I grew up on sweet tea, literally. My mom says she remembers putting it my mine and my sister’s bottles when we were fussy, and wouldn’t you know it we grew up just fine. Sweet tea is a staple in my home today and while I didn’t bottle-feed it to my kids, I introduced it to them as soon as I could and they’ve loved it ever since.
Like most folks here in Texas, you typically you wouldn’t find me messing with a good thing, but tis the season, blackberry season! Several years ago we had a bumper crop of huge, quarter size blackberries and this recipe came out of the overflow of that harvest.
There is an art to good sweet tea; it’s a lesson I learned from my grandmother and my husband’s grandmother. One eye-opening lesson was never (and I mean never) use teabags. Only use loose tea leaves. Both of these ladies used Lipton loose tea and that’s exactly what I use. Second, but not far behind is sweetening. For a 1-gallon pitcher, use 1 ½ cups granulated sugar. The sugar is dissolved in the pot while the water is heating, before the tea leaves are added. Lastly is the steeping process. Removing the boiling water from direct heat, then stirring in the tea leaves, covering the pot with a tight fitting lid and allowing it to steep for no more than 5 minutes will allow the tea to concentrate. Don’t allow the tea to go past steeping for 5 minutes or it will become bitter.
For blackberry tea we reduce the amount of sugar because we’ll be using homemade blackberry syrup that is heavily sweetened.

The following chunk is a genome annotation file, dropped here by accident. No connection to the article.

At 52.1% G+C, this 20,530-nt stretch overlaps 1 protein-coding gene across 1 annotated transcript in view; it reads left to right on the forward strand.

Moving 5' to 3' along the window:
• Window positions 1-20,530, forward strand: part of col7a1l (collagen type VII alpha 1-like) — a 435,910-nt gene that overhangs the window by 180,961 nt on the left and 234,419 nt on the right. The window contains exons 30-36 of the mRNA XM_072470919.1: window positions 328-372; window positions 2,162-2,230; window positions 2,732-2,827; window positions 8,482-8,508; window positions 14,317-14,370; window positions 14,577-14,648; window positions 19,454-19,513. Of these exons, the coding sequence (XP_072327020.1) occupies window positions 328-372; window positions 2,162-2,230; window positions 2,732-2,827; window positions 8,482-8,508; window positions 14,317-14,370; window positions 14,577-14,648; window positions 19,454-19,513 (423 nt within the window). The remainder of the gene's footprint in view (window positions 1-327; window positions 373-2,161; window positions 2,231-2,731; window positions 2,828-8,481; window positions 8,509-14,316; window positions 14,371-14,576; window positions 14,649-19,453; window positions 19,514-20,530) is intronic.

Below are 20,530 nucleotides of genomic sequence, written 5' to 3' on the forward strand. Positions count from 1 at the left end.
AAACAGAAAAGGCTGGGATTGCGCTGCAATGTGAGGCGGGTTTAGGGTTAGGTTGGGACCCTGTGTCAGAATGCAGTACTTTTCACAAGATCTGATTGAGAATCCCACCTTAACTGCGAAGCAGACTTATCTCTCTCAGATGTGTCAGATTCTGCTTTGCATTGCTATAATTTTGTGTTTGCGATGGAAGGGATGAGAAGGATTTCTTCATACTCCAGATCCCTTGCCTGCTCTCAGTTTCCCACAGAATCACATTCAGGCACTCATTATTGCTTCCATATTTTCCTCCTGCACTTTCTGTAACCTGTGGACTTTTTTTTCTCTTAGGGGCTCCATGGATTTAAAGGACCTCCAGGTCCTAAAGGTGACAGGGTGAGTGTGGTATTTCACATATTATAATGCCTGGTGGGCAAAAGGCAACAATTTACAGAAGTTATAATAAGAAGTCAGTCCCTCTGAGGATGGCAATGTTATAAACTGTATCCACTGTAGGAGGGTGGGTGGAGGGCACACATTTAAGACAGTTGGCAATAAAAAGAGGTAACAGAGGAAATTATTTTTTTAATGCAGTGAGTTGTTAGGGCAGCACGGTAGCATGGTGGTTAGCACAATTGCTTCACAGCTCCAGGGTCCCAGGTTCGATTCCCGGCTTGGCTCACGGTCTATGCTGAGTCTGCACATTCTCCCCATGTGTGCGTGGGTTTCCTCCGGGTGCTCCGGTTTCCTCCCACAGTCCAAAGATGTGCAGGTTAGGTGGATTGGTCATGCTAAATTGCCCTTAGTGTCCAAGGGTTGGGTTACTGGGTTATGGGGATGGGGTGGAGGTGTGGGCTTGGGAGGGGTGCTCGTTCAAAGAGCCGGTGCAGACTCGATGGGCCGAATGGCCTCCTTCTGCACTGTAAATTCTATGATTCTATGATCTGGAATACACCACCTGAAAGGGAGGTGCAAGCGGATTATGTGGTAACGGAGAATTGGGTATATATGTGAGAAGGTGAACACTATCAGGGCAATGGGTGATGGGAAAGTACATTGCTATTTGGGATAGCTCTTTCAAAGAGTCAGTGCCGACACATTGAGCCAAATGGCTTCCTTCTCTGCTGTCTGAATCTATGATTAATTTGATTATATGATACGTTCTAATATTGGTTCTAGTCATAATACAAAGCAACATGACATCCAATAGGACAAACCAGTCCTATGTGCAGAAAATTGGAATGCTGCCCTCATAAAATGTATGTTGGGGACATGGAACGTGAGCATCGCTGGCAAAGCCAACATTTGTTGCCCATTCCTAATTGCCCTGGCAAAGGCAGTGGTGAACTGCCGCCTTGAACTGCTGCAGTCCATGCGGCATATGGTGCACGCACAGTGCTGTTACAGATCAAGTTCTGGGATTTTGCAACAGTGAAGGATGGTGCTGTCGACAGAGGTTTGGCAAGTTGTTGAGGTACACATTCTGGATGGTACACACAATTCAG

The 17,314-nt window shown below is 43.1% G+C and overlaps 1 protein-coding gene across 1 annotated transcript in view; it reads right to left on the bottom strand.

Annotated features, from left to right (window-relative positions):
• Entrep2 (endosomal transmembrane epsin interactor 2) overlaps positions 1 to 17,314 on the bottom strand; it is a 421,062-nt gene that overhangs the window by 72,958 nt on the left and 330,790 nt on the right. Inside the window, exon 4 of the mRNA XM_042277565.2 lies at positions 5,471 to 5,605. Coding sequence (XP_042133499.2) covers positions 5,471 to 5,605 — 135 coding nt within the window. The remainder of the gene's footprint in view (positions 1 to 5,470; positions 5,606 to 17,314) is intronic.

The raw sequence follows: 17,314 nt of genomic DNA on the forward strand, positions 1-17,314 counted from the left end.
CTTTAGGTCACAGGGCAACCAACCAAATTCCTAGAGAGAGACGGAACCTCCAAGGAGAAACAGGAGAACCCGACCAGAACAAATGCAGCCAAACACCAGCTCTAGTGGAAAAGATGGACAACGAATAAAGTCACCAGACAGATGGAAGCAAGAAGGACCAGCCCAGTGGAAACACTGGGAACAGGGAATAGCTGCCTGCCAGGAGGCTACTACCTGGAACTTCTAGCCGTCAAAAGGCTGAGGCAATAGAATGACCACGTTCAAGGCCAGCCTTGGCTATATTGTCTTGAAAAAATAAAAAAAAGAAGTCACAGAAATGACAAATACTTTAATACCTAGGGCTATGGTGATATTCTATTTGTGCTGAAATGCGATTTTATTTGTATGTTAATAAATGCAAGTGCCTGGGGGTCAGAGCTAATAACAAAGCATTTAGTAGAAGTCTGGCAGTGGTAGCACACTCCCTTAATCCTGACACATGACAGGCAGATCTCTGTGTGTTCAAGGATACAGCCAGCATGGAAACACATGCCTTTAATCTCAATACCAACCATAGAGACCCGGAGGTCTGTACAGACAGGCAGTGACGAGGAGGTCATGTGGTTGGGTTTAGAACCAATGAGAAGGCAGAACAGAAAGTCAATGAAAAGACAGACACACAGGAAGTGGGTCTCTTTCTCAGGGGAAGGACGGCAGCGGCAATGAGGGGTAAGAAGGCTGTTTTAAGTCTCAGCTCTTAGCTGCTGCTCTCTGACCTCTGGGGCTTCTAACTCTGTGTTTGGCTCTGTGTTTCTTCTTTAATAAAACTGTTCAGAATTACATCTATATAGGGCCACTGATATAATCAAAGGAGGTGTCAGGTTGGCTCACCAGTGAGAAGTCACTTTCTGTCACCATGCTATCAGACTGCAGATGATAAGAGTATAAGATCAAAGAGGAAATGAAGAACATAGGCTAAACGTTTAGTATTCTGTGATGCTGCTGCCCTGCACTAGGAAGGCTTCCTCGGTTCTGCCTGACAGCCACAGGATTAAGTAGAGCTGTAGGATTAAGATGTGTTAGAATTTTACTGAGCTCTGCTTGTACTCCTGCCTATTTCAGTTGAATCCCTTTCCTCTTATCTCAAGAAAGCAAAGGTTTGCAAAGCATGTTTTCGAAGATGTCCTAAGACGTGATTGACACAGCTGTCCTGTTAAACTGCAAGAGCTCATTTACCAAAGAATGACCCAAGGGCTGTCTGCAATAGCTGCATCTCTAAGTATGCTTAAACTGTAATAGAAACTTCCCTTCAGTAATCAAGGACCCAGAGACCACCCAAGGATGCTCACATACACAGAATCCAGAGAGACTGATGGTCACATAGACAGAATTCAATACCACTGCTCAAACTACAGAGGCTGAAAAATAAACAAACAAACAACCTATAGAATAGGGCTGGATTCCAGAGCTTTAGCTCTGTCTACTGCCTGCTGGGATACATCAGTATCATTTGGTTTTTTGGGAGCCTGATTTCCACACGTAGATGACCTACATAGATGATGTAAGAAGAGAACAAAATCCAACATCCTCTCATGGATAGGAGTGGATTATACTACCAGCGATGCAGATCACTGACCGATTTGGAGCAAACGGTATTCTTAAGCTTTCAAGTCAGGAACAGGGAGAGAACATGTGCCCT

Blackberry syrup is a delicious addition to lemonade as well. You can also serve this syrup over pancakes, waffles or vanilla ice cream.
Blackberry Sweet Tea
- 3 cups fresh or frozen blackberries thawed
- 1 1/4 cups sugar
- 1 tablespoon chopped fresh mint
- Pinch of baking soda
- 4 cups boiling water
- 2 family-size tea bags
- 2 1/2 cups cold water
- Garnishes: fresh blackberries fresh mint sprigs
- Combine blackberries and sugar in large container. Crush blackberries with wooden spoon. Add mint and baking soda. Set aside.
- Pour 4 cups boiling water over tea bags; cover and let stand 3 minutes. Discard tea bags.
- Pour tea over blackberry mixture; let stand at room temperature 1 hour. Pour tea through a wire-mesh strainer into a large pitcher, discarding solids.
- Add 2 1/2 cups cold water, stirring until sugar dissolves.
- Cover and chill until ready to serve.
- Garnish, if desired.
I learned something new from your post, Jennifer! I’m a tea-lover, but most of the time I have it on tea bags, I never knew that there’s a big difference in the taste when I use loose tea leaves. I guess, I have to try that very soon. And your Blackberry Sweet Tea is so inviting! I’ll surely have a sip of this whenever possible.